Logansport Pharos-Tribune from Logansport, Indiana on September 10, 1896 · Page 7
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September 10, 1896

Logansport Pharos-Tribune from Logansport, Indiana · Page 7

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Logansport, Indiana
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Thursday, September 10, 1896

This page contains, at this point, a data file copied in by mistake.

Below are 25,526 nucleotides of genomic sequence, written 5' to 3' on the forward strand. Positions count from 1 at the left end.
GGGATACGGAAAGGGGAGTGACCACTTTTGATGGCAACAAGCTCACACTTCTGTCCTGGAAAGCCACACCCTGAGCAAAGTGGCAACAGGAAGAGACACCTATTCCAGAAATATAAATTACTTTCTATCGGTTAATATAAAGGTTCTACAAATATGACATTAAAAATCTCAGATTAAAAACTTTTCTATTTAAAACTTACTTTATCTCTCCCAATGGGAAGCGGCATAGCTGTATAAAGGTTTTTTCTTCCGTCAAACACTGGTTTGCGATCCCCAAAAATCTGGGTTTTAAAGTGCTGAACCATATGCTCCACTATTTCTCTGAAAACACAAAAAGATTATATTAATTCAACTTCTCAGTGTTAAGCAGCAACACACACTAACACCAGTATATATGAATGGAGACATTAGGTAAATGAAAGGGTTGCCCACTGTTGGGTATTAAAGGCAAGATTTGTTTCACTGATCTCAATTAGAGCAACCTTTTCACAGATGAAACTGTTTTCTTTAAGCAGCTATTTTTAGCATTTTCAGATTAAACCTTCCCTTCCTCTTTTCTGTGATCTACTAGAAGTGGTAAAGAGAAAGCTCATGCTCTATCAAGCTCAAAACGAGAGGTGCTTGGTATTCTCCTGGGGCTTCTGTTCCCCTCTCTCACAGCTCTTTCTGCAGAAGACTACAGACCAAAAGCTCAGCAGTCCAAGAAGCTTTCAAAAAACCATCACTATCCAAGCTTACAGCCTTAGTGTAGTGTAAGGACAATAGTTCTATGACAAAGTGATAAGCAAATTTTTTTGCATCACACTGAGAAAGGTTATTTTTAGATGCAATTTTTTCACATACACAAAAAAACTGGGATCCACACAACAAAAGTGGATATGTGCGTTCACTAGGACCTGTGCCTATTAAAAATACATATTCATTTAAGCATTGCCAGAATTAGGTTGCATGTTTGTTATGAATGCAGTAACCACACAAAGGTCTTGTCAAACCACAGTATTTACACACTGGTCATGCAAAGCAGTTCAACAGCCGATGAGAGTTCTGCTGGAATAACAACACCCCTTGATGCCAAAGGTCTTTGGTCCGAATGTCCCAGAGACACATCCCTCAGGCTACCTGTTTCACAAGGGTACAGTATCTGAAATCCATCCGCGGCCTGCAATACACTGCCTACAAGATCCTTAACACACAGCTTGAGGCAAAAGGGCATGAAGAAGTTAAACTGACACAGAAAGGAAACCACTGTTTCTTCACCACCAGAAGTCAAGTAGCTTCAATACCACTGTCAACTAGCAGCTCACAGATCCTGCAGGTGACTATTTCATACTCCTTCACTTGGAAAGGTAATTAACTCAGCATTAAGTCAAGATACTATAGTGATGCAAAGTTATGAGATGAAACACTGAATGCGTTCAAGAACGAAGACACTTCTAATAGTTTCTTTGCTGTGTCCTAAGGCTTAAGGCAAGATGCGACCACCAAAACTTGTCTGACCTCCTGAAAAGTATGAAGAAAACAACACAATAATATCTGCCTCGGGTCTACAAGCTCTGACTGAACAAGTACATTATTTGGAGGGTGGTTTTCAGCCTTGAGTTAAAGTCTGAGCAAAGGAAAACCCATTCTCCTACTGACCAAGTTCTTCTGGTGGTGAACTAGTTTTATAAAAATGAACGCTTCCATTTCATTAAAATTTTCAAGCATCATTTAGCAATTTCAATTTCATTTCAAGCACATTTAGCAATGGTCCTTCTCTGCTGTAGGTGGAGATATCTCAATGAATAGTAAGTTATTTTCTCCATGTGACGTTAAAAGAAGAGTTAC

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nci|P|ITC WOMEN ULLIUnIL shouw uso FEMALE REGULATOR IT IS ft SUPERB TONIC exerts a wonderful influence in strengthening her system by driving through the proper channel .aii impurities. Health >and strenoth are Guaranteed, to result from Its use. My wife -was bedridden for clj «wr using BKADFIELD'S FE LATOR lor WO eon months, AE REGU- BRADFIELD nEGOlATOB CO., ATLANTA, GA. fold by mil Dniff i»U at $1.00 p«r bottl«. TIME TABLES. THE WHEEL OF INDUSTRY. Leave (or ChlcnKO 3:l5am; 5:o6nrn; 1:15pm; A^fta Hy.«W*0 a m; 12:30 , m; 1*J P m Leave' WjS&S llflO a m; 7:50 a m; 2*5 P m; Arrive from Bradford 3:03 n m; 12:35 p m: 1 :lp pm Leave*." lran« 8:CO a in; 8:30* m; 2*5 P m. Arrive from EITner 7:« n m; 1:05 p in; o.3o P m. Le»v»forBlcbmond 1:05 a in; 5:45 a ni;l:10pm, Arrlve 2: from m Rlclimond 2:5J a m; 11:00 B m; 1 :EO J.eave P for LoulOTU]"i2:35 » m: 1*5 P m. Arrive from Loulsvll:e 3:0611 m; 1:55 p ro. J. A. MCCUIA.OUGH, Agent. Loganeport. ' WEST BOUND. 6 Locn' r'releht, gccom.ilHlly ei San....12:50 p m 3 St. Louis limited dally, 'old no 48' NISI p m 1 Fast Mall dally, 'old no «',............... »:i< P™ 7 KansaB City express clallj old no 41.. s J,i p m 6 -°ac espress dallj *x flun 'old no 45'...10:1» » m i»p... EAST BOUND. 2 N 1,4 Boston llm d-dallf 'old no 42.. Ml a m « Fast mall dally. 'oldno4U..:..--,-V-" »•*» » ?J 4 Atlantic Llm dallj ex Sun 'old !«>«•• «*2 £ ™ 74 Lo«al frt.-Accom. dally ex Sun 12 60 p m EEL RIVER'DIVISION. WEST BOUND. No 86 arrive - —•• • „.,, n NoS7arrlv8 /JOP EAST BOUND. „.„,,.,,._. _; ;. 10-45 am nudb iw&Tijti.M-" **»t*n«""«""*» *i<4fl n in No.34leave • ••: 3 - 3up m VANDALIA LIN TKAIN8 IND. •No 20 rorSt Joseph, ex feun... ..... .-... yo 16 to St Joseph Sunday on I ............ • :00 a m No 8 « Sunday for «ootn Bend ............. 8 85 p m No 8 has through parlor car, Indianapolis to South Bend via CoUax. No 20 has through sleepertrSt Lonls to llackl D8W ' FOB THB BOOTH No 13 for Terra Haute dallj ex Sun ........ 7 13 a rn So 11 tor TerreHautedally ex-Sun ..... 2:55 p m No 21 dallj ex Sunday ............................. 11:4 ° »•" No 13 has throu ? h-parl6r car, SonthBendto Indianapolis Tlacolfax.' : •''••'• »o 21 has through Sleeper, Mackinaw to St. Louls - "•..'.."'• ... Arrives No 15 dally except Sunday t . t ^°gf^§£ WO RTH. .Agent. . I*««iuport, Ind. Or B. A. Torti; GenerU Pawenger Agent. 8t. Loull, Mo. ;..':.. '.":.". FOLLOW IT AT EVERY TURN; BEGINNING WITH NO. A SHORT JOURNEY CALIFORNIA "IN'.. FIRST CLASS STYLE The Southern Pacific Co ••SUNSET LIMITED" TRAIN. Over the Sunset Route-New Orleans Lo* Angelea Mid S«n Franclaco. WM; dlacontlnned April 16th. The npeilor accommodations given tfc* gTMt number-of patrons of the above train during the past tourist season, warrants :;tho announcement of plans f»r next season of finer service with eanlpment superior to anything yet known In transcontinental traffic. Look for early re-lnatiKuratioo of "SUNSET LIMITED" tnli tall. For Home Seekers. The Southern Pacific Co: "Sunflei •onte" in connection with thu "Queen and Crescent Route" are running the only-line of through tourist Pullman Sleepers leaving Cincinnati every Thursday evening for Los Angeles and ten. Franclaco. • : These excursions. are specially corr locted, and the object Is to.enable.tboiu •rbo do not care to buy the flnt-clasi. fonnd^ trip or one way. tickets,; to enjoy • comfortable ride .with sleeping car privileges and no change of cars at the. ««ry'low second-class,rate..- : ... : For further Information, addrew Vi. H. pONNOB, .Commercial Agt. 8. P. *»., Cincinnati, 0. ,; VH.'G. NEIMTEB, O. W. Agt. B. P. THE BLUE PILL CUKE. DEMOCRATIC DOCTORING OF A DIS' : • EASED PATIENT. ' Hot One Remedy For All National Ill» and Ailment*— Now Rrewrlblng a New and Deadly Drne-The Political Quack 1. ai Mkely to Hill a§ to Cnre. ' 'There was a certain quack doctor in the late war' of.whom.it is'said'. that ho knew how 1 neither to diagnose a patient's case : correctly 1 nor to 'prescribe the- necessary; remedy for . the proper treatment: of the ; samo -/.When he 'supposed n patient to bp afflicted with a fever, he, gave him blue pills; when he supposed another to have tho smallpox, he gave him blue pills, or if ho .found another suffering with the toothache his great euro air was blue pills, 1 In a word, whatever migh't be the disease, he had but one remedy for it— viz, blue pills. By this unskilled.method of ;: giving the wrong medicine instead of curing his patients ho often killed many of them, and thus became unpopular and was compelled to go out ; of the business. So' it is with our free traders who furnish us a parallel caso with that of the quack doctor, in which they are tho quacks and our country -is the patient. They have but one remedy for all countries and for all diseases of the country. It- is immaterial to, them., whether... a country is large or small ; whether its climate is wet ' or dry, warm/ cold or temperate; whether'its pursuits are agricultural, manufacturing, :commeroial, mining, grazing or whatever they may bo; they have but one remedy— viz, Iree trade. .., ... • . , , . : ... : Soon after the last presidential eles- tion," when it was learned that all three branches 'of our national government had gone Democratic,: the.' fear of free trade -originated, our. -present :pan>o/ whioh is continued by ithe reality of the same economic system. , The quacks first said it was caused by 'the Sherman law. So tho Bepnblicans helped the Democrats to repeal this oompromii^law, but the quacks found that times got no better. They next said.it was the McKm : ley bill, so they gave us the Wilson free trade bill instead and find that times are still worse. Thus they have been treating their patienffor more than three years with no improvement whatever. It has been waiting patiently for the quacks' time to expire so as to again employ its old reliable physicians, (the, Republicans) who always kept it. in a healthful and flourishing condition. ; ..; But the major 1 part of the quacks, seeing that they we' about- to lose -their .patient by- unsuccessful, -treatment: on blue pill free trade, .now: propose : to add to this obnoxious prescription tho..poispn- ons drug of silver inflation; .'. Theyhopo. thereby to obtain the treatment of .the, 'case for lour years longer, but, unfortunately for the prescribes, -their patient tried this 'last ingredient from -I.i98_to ' ' rich bankers and to the millionaires,, for they could purchase silver bullion in the market; of the world at the rate of about 53 cents for every 871^ grains (tho amount of silver in a dollar), have it coined into silver dollars and thus clear about $47 on the $100, or realize a profit of about 47 . per cent on their investment. At the same time the purchasing power of the silver dollar would diminish and thus make the condition of the poor laboring man still harder than free trade already made it. So it is very evident, indeed, that the froe.trado. inflationists know but.little about diagnosing their patient's case and much loss about'prescribing the proper remedy to bring about its speedy convalescence. HOWARD. KIMMBL. Tiffin, O. . . That Crown; of Thorn* ....,.....,.,,, ...,, 8, F. MOUSE, Q. P.,ft,T, Agt 8. ''' ..„..... .. . Mr«. A. J. Liwrence, of,Beaver,. I»^ •»y»r "BrMlHaia ptim brought me pnt of m^iieTet'e^ttack o* v im'eDnioiji»:in, tplendid ih»pe. It 1» » woa'aerfal remedy for conght and Inng.tronblei. AIM ior ontw«rd u»e, for bumf, cold toiei •ad chapped hutdi and' face, it bore* like magic. It !• iayalMble In the t*m> tMi».-\.:.-.'...--^:.-;...:.::>\ ..:;-'. fy-.'^A^...-:'';. '.-/M^V:':: . 1873, a period of .'81 years, .and jn' \timo experienced ;.three -severe.; panics whoso respective dates .are as .follows: 1817-2.4, 1883-42,. ,i857 T 6J.: : dunug which three 'periods we had both free trado and free silver. Now. if. free silver is a remedy for 'panics nnd a preventive' 'of '.''their ' ''occurrence,' why did we -:bavo rthree;.of them^nder'the .free and '.unlimited-, coinage: rof-silyerf Again,' if. free,, silver,, »-a,iPJ«yentiye 'of the ocpttrrenoe "plpanxcs,, why ]t did we' : have" the'-^everest'ptwthat ; ever afflicted' bur -great ' 'nation' Tinder the 'compromise-' biir knowfa'>'tw ^thT^Shemran promise-' biir knowfa'>'tw claw;: -whiolranthorized: .-.thtr^eoretarylof the --treasury:!' to. f ;pnrohase.,-);4,£iOO,000' ounces ptsilyerreBch mwth, v whi a long step. tovard»free.8llYer;?;t ^, , . Me fact' is thaVlt was free, trade .that oaused "iili these panics;rand the cause must be removed before a cure oan be brought about The free and unlimited coinage of silver would be a boon to the WHY OUE DEBT GREW TREASURY LOSSES UNDER CRATIC TARIFF. DEMO- Decreuie In rworable Trade B»I»nce Under Free Trade— Money That Shonld H»Te Been Clrcalated" at Home — Protection Means Individual Prosperity. A published statement of our imports and exports during the first 22 months of the McKinley and Gorman tariffs, nnd another statement of the treasury receipts during the same periods, show first that in our foreign trade relations tho balance of trade in -our favor had been $245,000,000 during the McKinley . tarifl period, and only 4150,0,00.000 under the Gorman tori ff. In round numbers our favorable trade balance do : creased by $95,000,000 under the existing Democratic tariff in 22 months. The.other.exhibit of treasury receipts showed a national income of $102,000,000 less .during the first 22 months ,of the Gorman tariff than during the corresponding McKinley . tariff . months, .The exact figures are as follows: ( . First 22 months of , JIcKinloy Gorman tariff. tariff. ' •*-nt) jrurj~-. of'Protection; " ' Let England! take care : of herself, let' Prance look, after her interests, jle.t,Ger.-r. many'talse care of hBr.pwn.pepple.^ut. in'God'B n'omelet Ameribans look after America!';Every: day's labor upon the foreign, produote sent;, tp ,.the;-United' States takes one day's labor from Ame^., ican .workingmen. I would give the day's labor to our own, first, l<mt and all the thne, .and that policy which fails in this ia-oppoaed to American interests. To secure this is the great purpose of a protective tariff.—Hon. William Mo- Kinley, •• • •...-. Condition Confront* Hl» Theory. 'Whether the tariff on wool, ha> raised tho price of tyobl :to th<i; «he«p grower above the. Joint.™ .wold have reached without^.tariff in a question which' ha. beeni dlsousaod rather tbanVtt<xi;-Hon.".Wil!Um J 1 . Bryanl £, Ohj/ndl' TheiaVerage' price otAmeri^ can^wool .-in- 18».i;:ounder-.protection,' •was -17 cents,per ponnd. ; -(In;1896, under froe'.trade,j,'it.wasi .only r 9 .cents,;». loss. of s'oe'nts on ov.ery,pound,of American, wool cHppo'd;,bj;;;a.n'Ameripan.farmor from J an'-Amerioan t aheep. ,. "/.'•.".,^ : ;- ••• . I Bryant-.the.free.>:trtder,."sayB'.that,pro- -tection is "the. ••mpstr^yic.ipMJipplitipal; principle"thai^haa^yer ciirsed',this cbnn- 1 try.'' Xet. he"ffJH,«bprt.ly, be, toliciting ^jiii-k-k Darners who HSnnTvinii . 660,^350 This'takes'no^account of the treasury department's stagnation when the threat of free trade was hanging over the conn- try and there was a treasury deficit of $72,525,448 during the Democratic fiscal year ending July SO,! 1894. . . . But tho above table shows a further treasury loss of $102,275,791 during the B ubsequcnt ; 22: months, after the enactment of the V tariff .for revenue • only._ Including. the previous,. fiscal iyoar, ,the total treasury.,deflcienc7 under the Dem-. ocratio administration^, from .July ,1, 1893, to' July I, 1896, 'has been '$147, - As already. stated, the Gorman tariff loss in our' favoraolo trade 'balance; as compared with the:, similar McKinley tariff period, was $94,2SO;G52. Therefore we have the.? following combined ' losses of Democracy; .. Treasury loaa under Deuiooratib ad- __ minlatration, 1893-6 ...... ...... ,11*7,463,088 Foreign 'trodo bftlanne loss in 22 Gor- tariff mouth*.;.. ..: .......... . . 94,280.65- "the votes' l41e u 'cif '"only otes 01 wage earueire wijupuviji.*™^ 'cif'-fitily parti'ally 'employed ''be-' roitfie aestrabJIori'of piiotectlonby L-I*X«., ,'flxmo':tWmla hkv& B super- . «r ,. , : •' '• Confidence and stability are 'the two factors yet to be obtained.— .Worthington C. Ford, Chief of the Bure-.n of StatiitiCB. ..-...-""""-.""" These figures approximate so closely the amount ($262,329,680), by which the national debt, has been increased under tui.s Democratic administration since March 1, 1898, that it is evident that th'e : financial straits of., tho country have. been due, solely' and exclusively, to th'o throat of free trade and, the '.mis; erbblcTOakesliift;'' thait^he Pemocratic party gave us'. : : ' ' Had tho McKiuley protective tariff been maintained there.would:hay.o :been no loss of $1 47,000,000 ia.our national revenue. . Had the McKinley, tariff .been maintained there" Would' have been no loss of $95,000, 000. of -sold' sent out of the country to pay. .that, extent of unfavorable trade balance bronght.about '-' Hatfthe 'McKm- by'te'orma. 'le> .tariff : be.oajmaintauiedithe.$95, 000, : ulate . . : 000 of cold would, have mtiif our '.own "peoplo -.a treasury would have reoei ved $147, , OOO^uore-nipuey to ; mee.t iit^pbligntions; .there wou'ld haye,bciei:»o fiaancialjiamp and-'no' neccBsity 'for' increasing v the na- tiouftl debt,'.:which increase' isV therefore, dircc,Uy;,ti-acea.W? ' -to .Deinocrfltao..jtariB , . r ,MoB:lnl«T th'^.. Prosperity;' will "come only with in orease*' ) 'bnslaes8. Increased busines will ,com<? .on . ipd revenue .wjll^cpme pnly... iPii;" Protection will come only with Republicanism. Republicanism will come only with McKinley. York Press, PLUG Sometimes quality is sacrificed in the f effort to give big quantity for little money. No doubt about that. •But once in a while ft fen*. . „ For instance,there's 3A i TLE AX. The piece is bigger than you ever _saw > before for 5 cents. And the quality is,, as many a man lias said," mighty good. There's no guess work in this statement. It is just a plain fact. in 11 JO JUOl, O- ^/*«*-"» *——" ^_ You can prove it by investing a cents «r»AT"rTTJ AX." W»* ^r^*,»» fff- •w •. ^ --•BATTLE AX. FREAK OF AN .OBSTINATE MAN. For Fifteen YearTue Hal Not I*ft HU Bed. Tor 15 years the town of Far Hills, N. J., has had one of the roost remarkable Bt>ecimens of human obstinacy to be found anywhere. He-is Silas Huffman, who lives in one of tho many fine rcsi-. deuces in the little hamlet. For the length, of time mentioned he has not lef this bed. This is not because of any injury, but simply, because he wished to spite his brother, who, before Siltw retired for his long reposa, held a mortr gage on the house in which Huffman cow is. ' •-•'"• v i Silas' sister-in-law, wife of thcbrother to Epite-ivhom Silas retired. to bed, takes care of him and has repeatedly toldhun tliat-he, wiil',»o*;be .-pu* out if- 1». -will n-etiup, but he will, not .trust her. JBte huir.aad beard,.. which he. will. not ai- low to be cut, almost coyer the .rickety eld : be"dBteiid.- " • ,•.,,, For six-months at the outset Silos'did not : remove the fastening ; from •• Us door,, and -did not.spcak to anyone, air thowb. many .people ;ca,lled to .see hjm. 3y 'this time Siiaa was.the .most famous man around there, 'and'.many. plans were put into : ' operation; ' in order to mike him give up hia bed; Noisy country bands performed under hte window aiid .cannons were ared off;. Silas. did not,mind;thcin and. ignored the ;inan;jr inducements that .were offered : him; M he would leave his bed and. would not gpealt , to. his former .friends who came to Bee liirn. ' ', • >• • A year after he begun his strange ex- isteiic-i-a ten-ible storm passed over the diftrict and the 'house wos struck by liffut-ninff.- .Everyone in the house except Silas, was »tun»ed. - His-room-waa nortiy wrecked, but when his sister sourfit to see. if he was injured he .-was slltinjr in the debris nnd 'said to his sister to whom-.he-had not talked for mouth's:- "The n«xt time iJiey shoot ofl that (jol-.darn old cannon! hope it will bust;" 1 • , il '•'/''-• ' ' , ' ; The yedrs pussed,.but Silas remained in his "bed. The. inaction .naturally .weakened 'liirn rocn.tally ,und,physically, 'and' hc.is now a .'siecilB. t, and days and weeks of weary misery' in fetid swamps and impassable •iuneles have been endured ia search of it by thoss who spend their lives in. the quest of new or rare varieties of the. fashionable flower of the day. The history of the so-called "lost orchid" is- a curious one. Forty years ago. three or four plants of it arrived in the Calcutta botanical gardens. Where it- came from remains a mystery to the present d«y, for its native habitat haa never been, discovered: It was sent on to England to Mr. Fairic. of Liverpool, whose name was bestowed upon it, The plants flourished well nnd were sold in some numbers till about 20 years ogo, when it vanished, and despite all efforts to reproduce it from Becd, it has never been able to b»,. propagated, the requisite climatic conV;i ditiona'for its -growth as well as the . special insects necessary for ita fertilization being only found In it* mossy, fog-laden mountain home at the base of the Himalayas. The precise .locality of thiq home no, one has been able to;discover. Howevf er, the other day a letter arrived at S.k Albans from a well-known hunter announcing a positive knowledge' of the habitat of 1 the "lost orchid" and his supreme confidence in his ability to earn the thousand -pounds. Orchid lovers, both in the United States and England, 'will be interested in the determination of the credibility of this witness.- •• i IREWARD FOR LOST ORCHID. 8t.' : Ai'D»n!i i-irm ; 0(fc-n »5,OO<i foV » Spee- I'- ,',i-m«ri"of'the'l>»knty Plant, 1 • The''reward i^f.'^'l.oOO'.'for'••:*':lost •pla»trr«eeHis'Jat.her: : ft tall' offer:; never- th«leB3 t . .'this; is, the snnv.tbat has been .oe.,,. lirin;',bf , orchid. ,iro].orters.. of .^ forl'i' groWinff- planl ^W:. pressive' iiame of C l ypripcdn.in 1 a 'num-t-he famous "lost orchid. " For nearly 40 years 'this h»ndsomest of ull the "ladies' slipper" variety of or,.hid has eluded the search of the pro- fessior.nl . collectors. Thousands of. -.ix>uu<l»,'h8ye.bcen.:6iJ>ntjn the hugtfor New York Cln.*. Of the CC leading clubs' ollfew >ork, bavin- a residentmcmbershipof nearlyl 40,000, 31 have been organized- ^ since 1880, o fact showing that club lite in tiat city is a comparatively recent development and of rapid growth. Only nine of -the 60 clubs were orgM»"d before tho war, and. of these the Union is the oldest, .dating back tojl830. A SWalloW. Swift . An untamed swallow, -which had ita nest. in a form near Chetyynd, to ire, was caught and. taken in a, rninutc. SiSASES OF -intense, itoliing. aitd, smarting iuc» '- er, HaU.-i'l.eum,HnJ other is instantly allayed by im.beri.iin 8 'Eye ar.d Skin cured, I rLpl^UllV •"• •«"- r-i f edv for nore nipples; ... Miiro, irost Wtes, --nd- chrome f°rc ., Fof sde by drusgiiiisct2« wnte f^r box, I TryDr. Cady's Condition Powrfers, they ,roj»>twhrtafi..wc needs v],o:i w badcondl- • XopiftblocxJpiirirr-undvcimifugB. I %